The Clean Air Act (CAA), perhaps the federal government's most powerful environmental tool, concedes in its very first section, "air pollution control at its source is the primary responsibility of states and local governments." Notwithstanding these sentiments, the CAA has been implemented by <?xml:namespace prefix = st1 ns = "urn:schemas-microsoft-com:office:smarttags" />Washington in a manner that crowds out most state and local autonomy. There are many problems, but also some benefits to this approach, as is demonstrated by two pending Supreme Court cases involving state and local challenges to federal air policy. <?xml:namespace prefix = o ns = "urn:schemas-microsoft-com:office:office" />
Alaska Department of Environmental Conservation v. Environmental Protection Agency involves a permit dispute over the Red Dog Mine, the world's largest zinc mine located above the Arctic Circle in Alaska. In 1999, the state issued a permit allowing the facility to add a seventh electricity-generating unit. The permit required the mine to install so-called low nitrogen oxide technology to control air pollution at the new unit. The federal EPA then stepped in and overrode the state, declaring these permit provisions too weak and demanding that the mine install a costlier selective catalytic reduction system instead. Alaska is challenging EPA's actions, arguing that the federal government exceeded its limited oversight authority in state permitting decisions.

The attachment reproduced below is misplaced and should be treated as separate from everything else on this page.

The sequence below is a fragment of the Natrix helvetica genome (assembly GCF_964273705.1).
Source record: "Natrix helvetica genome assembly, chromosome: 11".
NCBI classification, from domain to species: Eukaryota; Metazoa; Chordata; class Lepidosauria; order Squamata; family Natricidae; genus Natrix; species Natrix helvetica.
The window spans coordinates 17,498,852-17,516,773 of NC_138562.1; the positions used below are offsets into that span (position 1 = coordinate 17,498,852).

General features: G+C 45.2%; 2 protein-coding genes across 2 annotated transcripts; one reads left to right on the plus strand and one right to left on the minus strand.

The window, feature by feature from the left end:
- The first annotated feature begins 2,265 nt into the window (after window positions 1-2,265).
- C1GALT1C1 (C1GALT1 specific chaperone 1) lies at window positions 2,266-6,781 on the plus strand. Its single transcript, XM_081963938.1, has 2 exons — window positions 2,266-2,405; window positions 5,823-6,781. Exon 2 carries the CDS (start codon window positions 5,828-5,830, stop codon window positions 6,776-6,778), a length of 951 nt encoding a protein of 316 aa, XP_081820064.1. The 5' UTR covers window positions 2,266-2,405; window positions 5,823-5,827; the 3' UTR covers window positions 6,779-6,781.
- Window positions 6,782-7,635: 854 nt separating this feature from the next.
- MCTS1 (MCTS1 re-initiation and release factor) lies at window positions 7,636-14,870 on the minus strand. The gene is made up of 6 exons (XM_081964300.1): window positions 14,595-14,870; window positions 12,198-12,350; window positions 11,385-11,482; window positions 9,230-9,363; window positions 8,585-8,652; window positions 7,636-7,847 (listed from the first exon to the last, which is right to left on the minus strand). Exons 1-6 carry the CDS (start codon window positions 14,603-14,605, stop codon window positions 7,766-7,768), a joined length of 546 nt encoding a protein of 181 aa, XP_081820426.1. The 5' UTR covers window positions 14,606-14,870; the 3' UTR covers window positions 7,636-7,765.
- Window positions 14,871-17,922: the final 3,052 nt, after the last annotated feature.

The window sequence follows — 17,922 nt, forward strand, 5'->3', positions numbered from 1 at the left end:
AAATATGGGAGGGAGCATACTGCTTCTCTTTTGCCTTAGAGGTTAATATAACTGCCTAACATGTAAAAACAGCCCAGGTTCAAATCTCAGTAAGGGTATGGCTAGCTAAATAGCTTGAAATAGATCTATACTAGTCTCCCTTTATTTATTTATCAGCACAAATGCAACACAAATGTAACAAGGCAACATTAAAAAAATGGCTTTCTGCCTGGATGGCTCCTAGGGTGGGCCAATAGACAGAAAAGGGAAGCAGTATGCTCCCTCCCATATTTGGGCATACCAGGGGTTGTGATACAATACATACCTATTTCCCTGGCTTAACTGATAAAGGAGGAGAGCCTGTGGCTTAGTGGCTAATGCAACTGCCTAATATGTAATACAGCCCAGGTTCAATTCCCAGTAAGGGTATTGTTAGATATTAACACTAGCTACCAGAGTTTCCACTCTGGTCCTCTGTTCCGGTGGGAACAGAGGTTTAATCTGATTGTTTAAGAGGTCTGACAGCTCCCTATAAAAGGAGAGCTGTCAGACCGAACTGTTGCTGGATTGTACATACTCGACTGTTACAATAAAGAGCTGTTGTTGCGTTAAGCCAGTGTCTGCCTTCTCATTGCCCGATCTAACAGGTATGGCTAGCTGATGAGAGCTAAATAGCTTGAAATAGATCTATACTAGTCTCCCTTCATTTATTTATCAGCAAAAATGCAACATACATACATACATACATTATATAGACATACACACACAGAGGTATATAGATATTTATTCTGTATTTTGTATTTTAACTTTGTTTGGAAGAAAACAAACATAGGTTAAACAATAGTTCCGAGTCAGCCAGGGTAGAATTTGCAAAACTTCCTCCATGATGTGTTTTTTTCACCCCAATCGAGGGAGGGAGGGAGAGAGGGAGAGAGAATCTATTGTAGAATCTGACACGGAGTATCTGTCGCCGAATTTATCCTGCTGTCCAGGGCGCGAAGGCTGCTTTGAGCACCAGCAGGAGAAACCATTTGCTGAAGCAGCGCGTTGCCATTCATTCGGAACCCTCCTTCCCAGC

In Engine Manufacturers Association v. South Coast Air Quality Management District, motor vehicle engine makers have challenged local provisions mandating alternatives to gasoline and diesel powered vehicles in parts of California. These requirements would apply to new vehicles purchased for use in government and private fleets throughout Los Angeles, Orange, San Bernardino, and Riverside counties. The engine makers assert that the CAA preempts any such local vehicle standards at odds with the nationally-approved ones.